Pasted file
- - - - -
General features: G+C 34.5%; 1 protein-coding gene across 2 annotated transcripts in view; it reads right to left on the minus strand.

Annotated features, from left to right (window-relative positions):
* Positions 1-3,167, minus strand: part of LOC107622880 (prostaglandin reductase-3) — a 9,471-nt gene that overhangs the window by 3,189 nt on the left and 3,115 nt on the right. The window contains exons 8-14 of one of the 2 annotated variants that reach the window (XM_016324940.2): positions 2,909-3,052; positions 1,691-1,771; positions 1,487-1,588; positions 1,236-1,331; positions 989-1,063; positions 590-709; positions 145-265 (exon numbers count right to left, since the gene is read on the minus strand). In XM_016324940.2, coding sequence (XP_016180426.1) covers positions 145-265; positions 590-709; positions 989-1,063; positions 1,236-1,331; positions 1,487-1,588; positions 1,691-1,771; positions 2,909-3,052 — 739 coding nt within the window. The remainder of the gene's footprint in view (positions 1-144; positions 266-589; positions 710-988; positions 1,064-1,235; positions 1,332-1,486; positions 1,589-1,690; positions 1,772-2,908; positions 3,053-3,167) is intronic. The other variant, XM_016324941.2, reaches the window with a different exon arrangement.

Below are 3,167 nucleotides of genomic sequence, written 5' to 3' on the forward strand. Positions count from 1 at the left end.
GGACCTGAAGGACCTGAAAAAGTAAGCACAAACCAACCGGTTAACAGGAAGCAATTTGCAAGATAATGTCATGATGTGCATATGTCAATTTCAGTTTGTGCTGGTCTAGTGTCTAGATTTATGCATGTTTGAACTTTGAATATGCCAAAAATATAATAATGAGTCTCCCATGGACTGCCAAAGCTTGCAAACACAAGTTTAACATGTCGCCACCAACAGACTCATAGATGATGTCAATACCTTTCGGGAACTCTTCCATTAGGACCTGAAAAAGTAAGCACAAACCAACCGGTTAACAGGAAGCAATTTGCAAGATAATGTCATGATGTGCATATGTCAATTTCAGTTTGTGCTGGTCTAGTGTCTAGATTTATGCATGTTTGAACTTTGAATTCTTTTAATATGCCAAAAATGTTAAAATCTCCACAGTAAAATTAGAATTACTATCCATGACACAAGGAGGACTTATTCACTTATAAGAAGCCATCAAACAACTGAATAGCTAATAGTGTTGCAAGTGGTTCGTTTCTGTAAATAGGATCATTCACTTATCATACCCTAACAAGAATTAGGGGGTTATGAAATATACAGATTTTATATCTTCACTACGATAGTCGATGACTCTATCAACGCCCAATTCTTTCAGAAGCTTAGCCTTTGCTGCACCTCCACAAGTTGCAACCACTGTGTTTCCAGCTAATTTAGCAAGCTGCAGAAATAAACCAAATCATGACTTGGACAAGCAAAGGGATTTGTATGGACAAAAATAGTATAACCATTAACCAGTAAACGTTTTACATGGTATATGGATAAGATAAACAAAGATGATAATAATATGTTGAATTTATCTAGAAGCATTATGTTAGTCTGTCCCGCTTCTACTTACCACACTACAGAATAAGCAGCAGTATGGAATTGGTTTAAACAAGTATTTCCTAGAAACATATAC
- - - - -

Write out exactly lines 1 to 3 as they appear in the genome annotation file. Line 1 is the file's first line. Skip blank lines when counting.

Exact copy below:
General features: G+C 34.5%; 1 protein-coding gene across 2 annotated transcripts in view; it reads right to left on the minus strand.

Annotated features, from left to right (window-relative positions):
* Positions 1-3,167, minus strand: part of LOC107622880 (prostaglandin reductase-3) — a 9,471-nt gene that overhangs the window by 3,189 nt on the left and 3,115 nt on the right. The window contains exons 8-14 of one of the 2 annotated variants that reach the window (XM_016324940.2): positions 2,909-3,052; positions 1,691-1,771; positions 1,487-1,588; positions 1,236-1,331; positions 989-1,063; positions 590-709; positions 145-265 (exon numbers count right to left, since the gene is read on the minus strand). In XM_016324940.2, coding sequence (XP_016180426.1) covers positions 145-265; positions 590-709; positions 989-1,063; positions 1,236-1,331; positions 1,487-1,588; positions 1,691-1,771; positions 2,909-3,052 — 739 coding nt within the window. The remainder of the gene's footprint in view (positions 1-144; positions 266-589; positions 710-988; positions 1,064-1,235; positions 1,332-1,486; positions 1,589-1,690; positions 1,772-2,908; positions 3,053-3,167) is intronic. The other variant, XM_016324941.2, reaches the window with a different exon arrangement.